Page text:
Academy-award winner Sean Penn, who a day earlier was awarded the 2012 Peace Summit Award for his humanitarian work in Haiti, attended the TIBETcenter's morning event and introduced the Dalai Lama.

To view a photo gallery of the day’s events, click here.

To watch the video, click here.

When His Holiness the XIV Dalai Lama spoke to Loyolans on Thursday, he insisted the key to obtaining world peace is to first find peace within one’s self. Addressing a sold-out crowd in the Gentile Arena, the Dalai Lama coated seriousness with lighthearted humor to convey his messages of tolerance, compassion, and self-discipline.

Staying true to Buddhism beliefs, the Dalai Lama stressed genuine happiness is not achieved through material goods as those provide only an artificial satisfaction. “Happiness is not money, or a big family, or a big house, or in America, a big car,” he said, adding, “not power, not great knowledge.”

The Dalai Lama urged “realistic self-confidence” elicits feelings of affection and compassion toward others, as happiness and satisfaction are traits that develop within one’s self. “Concern for others’ well-being is the source of inner strength,” he said.

Loyola President Michael J. Garanzini, S.J., opened the lecture by formally introducing Tibet’s exiled spiritual leader, explaining how “his teachings on compassion, generosity, and mindfulness resonate around the world. . . especially with our students,” and joking about how that was evident by the fact tickets for the event went within 24 hours.

Frank Fennell, PhD, dean of the College of Arts and Sciences, then awarded an honorary degree to the Dalai Lama for his commitments to interfaith dialogue and a “lifelong devotion to peace and nonviolence.” To complement the academic honor, Fr. Garanzini crowned the Dalai Lama with a maroon visor with a gold “L” to replace the solid maroon one he was wearing.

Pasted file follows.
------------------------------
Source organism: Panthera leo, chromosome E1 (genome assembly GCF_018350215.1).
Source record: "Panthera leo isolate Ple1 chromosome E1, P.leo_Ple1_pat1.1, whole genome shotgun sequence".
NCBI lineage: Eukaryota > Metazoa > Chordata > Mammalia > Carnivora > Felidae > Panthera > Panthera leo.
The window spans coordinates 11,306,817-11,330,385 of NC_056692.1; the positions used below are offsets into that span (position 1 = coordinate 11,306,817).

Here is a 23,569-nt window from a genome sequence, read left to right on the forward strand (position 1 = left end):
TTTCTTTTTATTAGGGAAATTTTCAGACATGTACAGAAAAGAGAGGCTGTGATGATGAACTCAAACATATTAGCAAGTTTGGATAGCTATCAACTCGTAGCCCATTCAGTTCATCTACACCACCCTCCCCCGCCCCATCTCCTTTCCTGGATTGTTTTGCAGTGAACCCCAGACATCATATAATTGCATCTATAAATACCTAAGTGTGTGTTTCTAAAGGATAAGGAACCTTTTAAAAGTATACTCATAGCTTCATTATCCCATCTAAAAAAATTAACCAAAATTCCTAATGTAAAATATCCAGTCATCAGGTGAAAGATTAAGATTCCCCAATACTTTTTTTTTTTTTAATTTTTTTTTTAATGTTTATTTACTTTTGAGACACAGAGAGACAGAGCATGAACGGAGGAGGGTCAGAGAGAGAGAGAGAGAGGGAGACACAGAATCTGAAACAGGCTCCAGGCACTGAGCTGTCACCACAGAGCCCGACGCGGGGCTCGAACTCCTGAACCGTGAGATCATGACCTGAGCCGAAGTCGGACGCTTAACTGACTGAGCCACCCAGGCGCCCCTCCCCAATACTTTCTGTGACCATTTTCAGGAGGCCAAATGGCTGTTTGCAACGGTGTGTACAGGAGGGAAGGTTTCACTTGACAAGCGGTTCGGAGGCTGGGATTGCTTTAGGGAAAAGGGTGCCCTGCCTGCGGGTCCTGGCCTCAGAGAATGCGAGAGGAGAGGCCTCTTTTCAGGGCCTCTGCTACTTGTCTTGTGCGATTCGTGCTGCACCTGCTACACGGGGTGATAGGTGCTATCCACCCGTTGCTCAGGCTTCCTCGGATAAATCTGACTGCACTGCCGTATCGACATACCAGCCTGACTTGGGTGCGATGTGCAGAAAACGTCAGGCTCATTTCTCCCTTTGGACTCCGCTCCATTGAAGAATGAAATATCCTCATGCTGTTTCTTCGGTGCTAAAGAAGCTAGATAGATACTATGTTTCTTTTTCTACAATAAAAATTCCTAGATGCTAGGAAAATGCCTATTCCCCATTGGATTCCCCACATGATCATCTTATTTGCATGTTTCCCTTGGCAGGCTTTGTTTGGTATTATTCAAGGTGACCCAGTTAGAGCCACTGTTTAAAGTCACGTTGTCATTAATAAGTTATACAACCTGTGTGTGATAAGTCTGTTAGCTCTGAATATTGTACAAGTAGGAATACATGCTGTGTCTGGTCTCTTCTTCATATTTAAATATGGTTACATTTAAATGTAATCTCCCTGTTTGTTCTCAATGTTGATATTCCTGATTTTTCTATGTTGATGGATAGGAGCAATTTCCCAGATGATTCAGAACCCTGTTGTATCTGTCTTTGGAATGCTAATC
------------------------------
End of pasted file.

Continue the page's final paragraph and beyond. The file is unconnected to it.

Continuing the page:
Much of his speech focused on the necessity of a free exchange of ideas without discrimination, specifically concerning religious and spiritual diversity. “The need for different views, even contradictory views,” is important, he said, explaining how opposing beliefs allow individuals to see weaknesses in their own truths, analyze them, and learn as a result.

The Dalai Lama urged expelling hatred and fear from one’s soul because those heavy, negative emotions are constantly “eating at our immune system.”

When addressing poverty, the Dalai Lama said the gap between the rich and the poor in America “seems quite big.” For affirmation of his assumption, he asked the audience to demonstrate with their hands how much of a class disparty existed in the United States. Those who participated had their arms stretched wide.

The Dalai Lama denounced corruption, explaining, “If you have the opportunity to exploit someone, you shouldn’t do it,” — a common law of humanity that often seems disregarded, due to what he diagnosed as a lack of self-discipline.

Although a wide-ranging lecture, the central message of the Dalai Lama’s 40-minute speech encouraged each person to first discover their own harmony before expecting to add good to the world. After he spoke, students asked questions submitted prior to the event. Most concerned how to advocate for peace, deal with weaknesses, and promote religious tolerance, but one question dug deeper.

A student asked the Dalai Lama how he felt about the self-annihilating protests of Tibetans. The Dalai Lama said it was “too sensitive” of a subject, and the student walked away without an answer.

While in a train of thought answering a question, the Dalai Lama spotted Dean Fennell standing to the side on stage, where he had been for about 20 minutes, and insisted, “he needs a chair!” The Dalai Lama then patted the space next to him on the couch and Fennell sat beside him for the rest of the time. The Dalai Lama held his hand for nearly the remainder of the event, showing his warmth and compassion for others.

The Dalai Lama also spoke to a sold-out Gentile Arena crowd earlier in the morning for an event hosted by the TIBETcenter of Chicago. At that speech, the Dalai Lama focused on the topic of “nonviolence” and took questions from students who had been chosen as winners of an essay contest. Each of the students was also given a chance to read their essay on stage to the packed audience. Academy-award winner Sean Penn, who a day earlier was granted the 2012 Peace Summit Award for his humanitarian work in Haiti, attended the morning event and introduced the Dalai Lama.